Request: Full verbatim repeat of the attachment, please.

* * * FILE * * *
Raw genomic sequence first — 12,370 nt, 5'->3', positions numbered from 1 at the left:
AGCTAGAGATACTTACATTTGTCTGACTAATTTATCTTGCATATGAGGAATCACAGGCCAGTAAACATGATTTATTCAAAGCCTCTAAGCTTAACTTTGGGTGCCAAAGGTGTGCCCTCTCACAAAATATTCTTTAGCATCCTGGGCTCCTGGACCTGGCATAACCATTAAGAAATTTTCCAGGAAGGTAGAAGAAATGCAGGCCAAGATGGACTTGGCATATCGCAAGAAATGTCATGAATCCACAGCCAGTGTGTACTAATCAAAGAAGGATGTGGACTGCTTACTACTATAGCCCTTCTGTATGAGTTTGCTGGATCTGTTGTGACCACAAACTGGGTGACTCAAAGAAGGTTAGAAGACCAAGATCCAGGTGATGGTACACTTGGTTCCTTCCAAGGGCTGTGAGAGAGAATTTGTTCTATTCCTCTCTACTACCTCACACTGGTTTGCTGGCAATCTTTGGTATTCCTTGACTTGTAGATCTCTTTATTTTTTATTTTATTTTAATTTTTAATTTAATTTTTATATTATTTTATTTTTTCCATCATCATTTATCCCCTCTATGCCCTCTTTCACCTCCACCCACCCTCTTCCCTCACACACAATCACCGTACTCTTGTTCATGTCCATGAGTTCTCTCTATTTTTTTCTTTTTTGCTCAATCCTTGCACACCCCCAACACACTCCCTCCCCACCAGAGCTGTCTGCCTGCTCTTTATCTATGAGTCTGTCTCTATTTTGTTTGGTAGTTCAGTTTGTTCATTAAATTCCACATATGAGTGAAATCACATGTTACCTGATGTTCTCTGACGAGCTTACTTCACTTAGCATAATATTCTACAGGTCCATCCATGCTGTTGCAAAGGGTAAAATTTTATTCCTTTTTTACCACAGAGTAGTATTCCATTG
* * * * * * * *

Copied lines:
Raw genomic sequence first — 12,370 nt, 5'->3', positions numbered from 1 at the left:
AGCTAGAGATACTTACATTTGTCTGACTAATTTATCTTGCATATGAGGAATCACAGGCCAGTAAACATGATTTATTCAAAGCCTCTAAGCTTAACTTTGGGTGCCAAAGGTGTGCCCTCTCACAAAATATTCTTTAGCATCCTGGGCTCCTGGACCTGGCATAACCATTAAGAAATTTTCCAGGAAGGTAGAAGAAATGCAGGCCAAGATGGACTTGGCATATCGCAAGAAATGTCATGAATCCACAGCCAGTGTGTACTAATCAAAGAAGGATGTGGACTGCTTACTACTATAGCCCTTCTGTATGAGTTTGCTGGATCTGTTGTGACCACAAACTGGGTGACTCAAAGAAGGTTAGAAGACCAAGATCCAGGTGATGGTACACTTGGTTCCTTCCAAGGGCTGTGAGAGAGAATTTGTTCTATTCCTCTCTACTACCTCACACTGGTTTGCTGGCAATCTTTGGTATTCCTTGACTTGTAGATCTCTTTATTTTTTATTTTATTTTAATTTTTAATTTAATTTTTATATTATTTTATTTTTTCCATCATCATTTATCCCCTCTATGCCCTCTTTCACCTCCACCCACCCTCTTCCCTCACACACAATCACCGTACTCTTGTTCATGTCCATGAGTTCTCTCTATTTTTTTCTTTTTTGCTCAATCCTTGCACACCCCCAACACACTCCCTCCCCACCAGAGCTGTCTGCCTGCTCTTTATCTATGAGTCTGTCTCTATTTTGTTTGGTAGTTCAGTTTGTTCATTAAATTCCACATATGAGTGAAATCACATGTTACCTGATGTTCTCTGACGAGCTTACTTCACTTAGCATAATATTCTACAGGTCCATCCATGCTGTTGCAAAGGGTAAAATTTTATTCCTTTTTTACCACAGAGTAGTATTCCATTG